Hermes Kondor is keeping busy in his work in making the Kondor Art Centre a hub of artistic expression featuring 2D art from the physical world and 2D and 3D art from the the virtual. Over the course of the last month, three exhibitions have opened which, while I’ve visited all three, I’ve allowed to get stacked up within my backlog of blogging.
The longest-running of the three, and therefore the one I’ve getting to first – is another stunning exhibition of real world photography by Nils Urqhart. Famed for his photographs of the Alps and mountains of France, Nils here presents an engaging series entitled The Beauty of Moving Water, a collection of photographs featuring mountain streams, rapids and falls, all of which appear to have been taken in the spring months when winter meltwater was running free.
Still these images may be, but in keeping with the title of the exhibit, each carries a tremendous sense of motion, from the foam kicked-up by a waters in spate striking mid-stream rocks or the way in which sunlight reflects off of water in a pond and highlight the splash of moss colouring the flanks of rocks or enhances the plants lining the banks of streams.
And, of course there is a sense of life and motion present in every photo – from the afore mentioned above to the the rush and fall of water down sheer or steps faces of rock. It reminds us of both the importance of water to life here on the planet and also its power: water doesn’t just flow over rock, it shapes and sculpts it over time, smoothing rough and points edges to smooth curves, carving the land, allowing life to flourish around it. Thus through these pieces we witness the full beauty of nature.
Located in the Kondor White Gallery is another exhibition focused on motion – albeit it very different in content and design. Untitled, it focuses on digital art of a most hypnotic form, created by Aneli Abeyante, who might be better know for running her own gallery, La Maison d’Aneli, a place I’ve had the the privilege of visiting and writing about on many occasions.
However, Aneli is an accomplished artist in her own right – although the exhibition at the Kondor White Gallery is something of a departure for her, as she explains in her introduction to the exhibit:
I love geometry and mathematics. So after much practice, I managed to create structures and shapes.
– Aneli Abeyante
Thus we are presented with a series of images that hold within them a mathematical form and beauty that is captivating – and given an even greater sense of form through the use of animations that gives them their motion and life – and their rich hypnotic forms. These are pieces one can easily get lost within by following their lines and patterns and letting their shifting forms wash over thoughts.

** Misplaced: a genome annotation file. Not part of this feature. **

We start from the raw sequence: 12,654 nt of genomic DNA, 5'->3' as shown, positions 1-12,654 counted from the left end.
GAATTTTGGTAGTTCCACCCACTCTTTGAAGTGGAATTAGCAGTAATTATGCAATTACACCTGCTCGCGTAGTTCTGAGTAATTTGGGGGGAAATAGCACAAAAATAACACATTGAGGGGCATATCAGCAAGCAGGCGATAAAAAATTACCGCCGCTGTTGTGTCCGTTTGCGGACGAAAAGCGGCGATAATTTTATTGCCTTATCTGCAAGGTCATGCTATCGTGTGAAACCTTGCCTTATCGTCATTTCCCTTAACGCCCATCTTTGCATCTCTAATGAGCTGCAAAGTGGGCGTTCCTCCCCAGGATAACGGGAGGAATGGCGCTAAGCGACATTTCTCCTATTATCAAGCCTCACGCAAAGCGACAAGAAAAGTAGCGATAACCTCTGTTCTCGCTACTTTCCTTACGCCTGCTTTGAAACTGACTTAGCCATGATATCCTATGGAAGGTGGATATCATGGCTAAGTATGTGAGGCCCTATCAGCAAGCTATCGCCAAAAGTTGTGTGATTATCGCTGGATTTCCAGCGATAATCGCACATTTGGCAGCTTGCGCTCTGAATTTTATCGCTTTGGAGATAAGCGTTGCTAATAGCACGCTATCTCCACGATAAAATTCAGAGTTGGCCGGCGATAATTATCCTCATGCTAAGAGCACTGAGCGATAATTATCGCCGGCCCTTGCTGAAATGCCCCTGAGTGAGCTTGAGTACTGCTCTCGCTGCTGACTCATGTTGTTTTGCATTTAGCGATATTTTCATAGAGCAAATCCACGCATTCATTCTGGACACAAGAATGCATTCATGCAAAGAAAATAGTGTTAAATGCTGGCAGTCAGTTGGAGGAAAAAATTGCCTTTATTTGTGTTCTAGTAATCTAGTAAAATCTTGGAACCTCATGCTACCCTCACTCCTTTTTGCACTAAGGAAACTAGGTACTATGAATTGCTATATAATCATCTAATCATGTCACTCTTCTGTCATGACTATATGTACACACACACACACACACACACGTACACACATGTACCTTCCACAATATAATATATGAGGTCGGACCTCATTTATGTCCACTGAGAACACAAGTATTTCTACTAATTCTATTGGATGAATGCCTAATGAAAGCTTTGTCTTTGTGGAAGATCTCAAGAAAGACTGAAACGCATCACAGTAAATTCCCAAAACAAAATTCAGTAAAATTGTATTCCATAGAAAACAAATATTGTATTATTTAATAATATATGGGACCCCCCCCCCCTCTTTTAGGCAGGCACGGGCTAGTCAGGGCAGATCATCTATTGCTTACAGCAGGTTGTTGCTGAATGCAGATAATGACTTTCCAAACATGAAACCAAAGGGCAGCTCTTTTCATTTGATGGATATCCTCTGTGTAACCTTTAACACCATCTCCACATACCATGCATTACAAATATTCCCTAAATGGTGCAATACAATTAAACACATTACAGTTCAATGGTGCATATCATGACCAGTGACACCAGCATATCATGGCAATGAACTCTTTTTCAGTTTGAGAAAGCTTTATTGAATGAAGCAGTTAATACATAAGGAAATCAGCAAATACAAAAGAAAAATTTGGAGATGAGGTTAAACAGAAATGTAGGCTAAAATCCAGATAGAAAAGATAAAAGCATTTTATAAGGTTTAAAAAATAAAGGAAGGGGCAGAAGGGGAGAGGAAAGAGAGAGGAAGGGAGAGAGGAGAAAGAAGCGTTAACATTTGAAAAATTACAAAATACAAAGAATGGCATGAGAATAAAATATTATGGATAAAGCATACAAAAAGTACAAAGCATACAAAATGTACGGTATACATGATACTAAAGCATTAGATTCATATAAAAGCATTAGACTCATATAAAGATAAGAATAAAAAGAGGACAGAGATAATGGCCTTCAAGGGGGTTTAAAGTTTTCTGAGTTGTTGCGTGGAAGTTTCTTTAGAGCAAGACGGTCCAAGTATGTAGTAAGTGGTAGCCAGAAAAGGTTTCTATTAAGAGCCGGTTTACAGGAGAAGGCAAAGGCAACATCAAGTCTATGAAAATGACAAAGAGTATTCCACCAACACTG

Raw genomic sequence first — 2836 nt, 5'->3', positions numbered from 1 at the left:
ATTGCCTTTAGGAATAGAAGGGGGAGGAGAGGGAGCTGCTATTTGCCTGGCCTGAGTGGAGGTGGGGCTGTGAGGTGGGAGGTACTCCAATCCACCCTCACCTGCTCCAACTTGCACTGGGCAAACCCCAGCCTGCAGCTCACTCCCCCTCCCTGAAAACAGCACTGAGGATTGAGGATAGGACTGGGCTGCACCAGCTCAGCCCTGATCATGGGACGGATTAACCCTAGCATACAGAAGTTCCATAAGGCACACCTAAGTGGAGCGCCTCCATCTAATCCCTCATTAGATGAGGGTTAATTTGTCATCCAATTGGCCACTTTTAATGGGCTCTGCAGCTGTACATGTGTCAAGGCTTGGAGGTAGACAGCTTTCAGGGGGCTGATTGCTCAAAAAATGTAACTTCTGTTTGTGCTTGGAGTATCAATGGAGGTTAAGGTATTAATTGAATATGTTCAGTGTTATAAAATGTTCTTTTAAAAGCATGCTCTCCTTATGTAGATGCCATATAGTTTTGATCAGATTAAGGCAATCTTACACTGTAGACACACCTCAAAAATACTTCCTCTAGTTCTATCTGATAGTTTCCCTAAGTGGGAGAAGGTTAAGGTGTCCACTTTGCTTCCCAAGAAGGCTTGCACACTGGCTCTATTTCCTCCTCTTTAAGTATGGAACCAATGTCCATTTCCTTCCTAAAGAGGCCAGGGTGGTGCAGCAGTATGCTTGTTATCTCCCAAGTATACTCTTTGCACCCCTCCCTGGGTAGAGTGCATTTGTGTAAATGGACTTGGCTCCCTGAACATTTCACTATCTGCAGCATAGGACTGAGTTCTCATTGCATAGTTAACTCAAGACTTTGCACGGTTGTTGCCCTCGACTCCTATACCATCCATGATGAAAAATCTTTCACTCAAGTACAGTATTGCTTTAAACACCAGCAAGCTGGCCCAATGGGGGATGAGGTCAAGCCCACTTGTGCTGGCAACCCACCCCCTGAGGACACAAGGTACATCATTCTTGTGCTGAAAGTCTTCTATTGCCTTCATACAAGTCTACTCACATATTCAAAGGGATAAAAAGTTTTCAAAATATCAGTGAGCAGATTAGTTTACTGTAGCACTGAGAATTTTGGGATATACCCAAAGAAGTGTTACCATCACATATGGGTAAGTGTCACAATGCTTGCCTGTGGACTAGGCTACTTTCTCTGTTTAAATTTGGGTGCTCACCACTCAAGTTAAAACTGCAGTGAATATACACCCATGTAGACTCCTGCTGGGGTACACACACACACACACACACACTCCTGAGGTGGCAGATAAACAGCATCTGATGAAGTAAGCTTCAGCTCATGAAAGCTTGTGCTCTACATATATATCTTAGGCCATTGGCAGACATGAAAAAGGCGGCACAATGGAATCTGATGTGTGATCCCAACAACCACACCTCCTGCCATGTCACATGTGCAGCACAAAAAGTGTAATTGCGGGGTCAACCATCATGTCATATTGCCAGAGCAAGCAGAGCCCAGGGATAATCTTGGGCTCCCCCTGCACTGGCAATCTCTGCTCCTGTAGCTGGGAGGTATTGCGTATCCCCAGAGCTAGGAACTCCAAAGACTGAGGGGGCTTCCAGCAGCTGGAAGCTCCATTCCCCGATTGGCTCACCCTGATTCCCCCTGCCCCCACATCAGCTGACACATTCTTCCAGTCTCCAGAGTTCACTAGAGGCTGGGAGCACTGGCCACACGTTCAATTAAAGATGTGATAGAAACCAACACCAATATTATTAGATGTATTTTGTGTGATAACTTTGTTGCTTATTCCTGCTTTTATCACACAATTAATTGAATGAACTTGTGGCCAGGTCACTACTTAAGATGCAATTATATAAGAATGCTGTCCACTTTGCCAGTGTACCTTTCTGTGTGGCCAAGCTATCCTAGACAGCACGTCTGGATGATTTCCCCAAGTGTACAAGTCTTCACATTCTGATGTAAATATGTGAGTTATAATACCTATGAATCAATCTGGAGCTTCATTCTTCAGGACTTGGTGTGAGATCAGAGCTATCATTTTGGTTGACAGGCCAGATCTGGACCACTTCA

They share the two levels of the gallery with static paintings that are equally marvellous digital abstractions. Whilst they don’t have the same physical motion as the animated works, they are still as engaging, drawing the eye to them.
There is something more here as well. In her art, she strives to achieve a harmony of ideas and an balance of expression – and this is perfectly exemplified in this series and then manner in which static and mobile pieces both counterpoint and synchronise together into a unified selection of expressive art.
The third exhibition I’m covering is by Hermes himself, and is to be found in the centre’s Into the Future Gallery.
The Explorers offers a three-part story of exploration and discovery utilising digital art. It starts on the ground floor and an unspecified point in the future, a time when humanity is clearly capable of exploring the realms beyond out Earth-Moon system in person – although looking at the style of their space suits, it is perhaps not a time too far into the future.
This story invites us to travel with a team of astronauts as they explore a moon or asteroid, discovering clear evidence of alien life as they do so. Each piece, beautiful rendered, allows us to share in their discovery of strange crystalline forms and what appear to be machines and – perhaps – a portal revealing an alien world.
The story continues on the gallery’s mid-level which can be reached via the teleport disk on the lower floor or the elevator at the back of the gallery space – the images in front of the doors are phantom, so you can pass through them. Here, we find the explorers appear to have used the portal and are now another place, one in which they encounter life in a variety of forms – strange growths, egg-like objects and what might be plants that use a form of photosynthesis and more.
On the upper level, again reached via teleport disk or elevator, we share with the travellers as they encounter life and civilisation directly – but in forms that are intriguing and recognisable: trees and humanoid forms – and a young child on a swing.
What we’re to make of this is down to our own imaginations; but perhaps it is a message that all life which may exist within the cosmos is connected to us and we to it, wherever we might come to find it and whatever form it might take.
Three very different exhibitions, all connected by threads of life, colour and motion. whether appreciated individually or in turn as part of a single visit to the Kondor Art Centre, these are three exhibitions by three superb artists that fully deserve our time and attention.
Waka is rated a Moderate region.